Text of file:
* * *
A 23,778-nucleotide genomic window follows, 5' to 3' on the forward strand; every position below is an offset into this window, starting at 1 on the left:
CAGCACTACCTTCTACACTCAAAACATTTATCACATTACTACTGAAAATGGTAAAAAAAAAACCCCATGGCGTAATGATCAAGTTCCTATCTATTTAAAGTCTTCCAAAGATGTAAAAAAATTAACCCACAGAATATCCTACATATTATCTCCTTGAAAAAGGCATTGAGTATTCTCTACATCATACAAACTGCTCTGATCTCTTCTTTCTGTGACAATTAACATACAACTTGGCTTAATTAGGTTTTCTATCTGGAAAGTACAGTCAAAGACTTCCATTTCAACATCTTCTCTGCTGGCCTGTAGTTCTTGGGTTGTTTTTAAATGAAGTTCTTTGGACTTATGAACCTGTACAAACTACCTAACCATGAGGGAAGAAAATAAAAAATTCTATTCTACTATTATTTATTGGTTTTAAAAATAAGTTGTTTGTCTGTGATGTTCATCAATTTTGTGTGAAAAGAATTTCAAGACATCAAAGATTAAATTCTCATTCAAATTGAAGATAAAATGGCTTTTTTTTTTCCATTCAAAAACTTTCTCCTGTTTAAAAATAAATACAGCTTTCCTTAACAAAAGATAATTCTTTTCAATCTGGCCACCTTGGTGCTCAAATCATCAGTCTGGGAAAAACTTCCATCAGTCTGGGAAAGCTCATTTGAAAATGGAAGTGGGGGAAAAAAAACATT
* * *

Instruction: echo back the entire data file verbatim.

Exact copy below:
A 23,778-nucleotide genomic window follows, 5' to 3' on the forward strand; every position below is an offset into this window, starting at 1 on the left:
CAGCACTACCTTCTACACTCAAAACATTTATCACATTACTACTGAAAATGGTAAAAAAAAAACCCCATGGCGTAATGATCAAGTTCCTATCTATTTAAAGTCTTCCAAAGATGTAAAAAAATTAACCCACAGAATATCCTACATATTATCTCCTTGAAAAAGGCATTGAGTATTCTCTACATCATACAAACTGCTCTGATCTCTTCTTTCTGTGACAATTAACATACAACTTGGCTTAATTAGGTTTTCTATCTGGAAAGTACAGTCAAAGACTTCCATTTCAACATCTTCTCTGCTGGCCTGTAGTTCTTGGGTTGTTTTTAAATGAAGTTCTTTGGACTTATGAACCTGTACAAACTACCTAACCATGAGGGAAGAAAATAAAAAATTCTATTCTACTATTATTTATTGGTTTTAAAAATAAGTTGTTTGTCTGTGATGTTCATCAATTTTGTGTGAAAAGAATTTCAAGACATCAAAGATTAAATTCTCATTCAAATTGAAGATAAAATGGCTTTTTTTTTTCCATTCAAAAACTTTCTCCTGTTTAAAAATAAATACAGCTTTCCTTAACAAAAGATAATTCTTTTCAATCTGGCCACCTTGGTGCTCAAATCATCAGTCTGGGAAAAACTTCCATCAGTCTGGGAAAGCTCATTTGAAAATGGAAGTGGGGGAAAAAAAACATT